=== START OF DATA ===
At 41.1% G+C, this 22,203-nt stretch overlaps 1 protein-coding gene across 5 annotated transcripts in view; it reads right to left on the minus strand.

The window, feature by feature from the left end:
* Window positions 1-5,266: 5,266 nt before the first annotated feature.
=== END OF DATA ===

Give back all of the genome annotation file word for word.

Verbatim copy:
At 41.1% G+C, this 22,203-nt stretch overlaps 1 protein-coding gene across 5 annotated transcripts in view; it reads right to left on the minus strand.

The window, feature by feature from the left end:
* Window positions 1-5,266: 5,266 nt before the first annotated feature.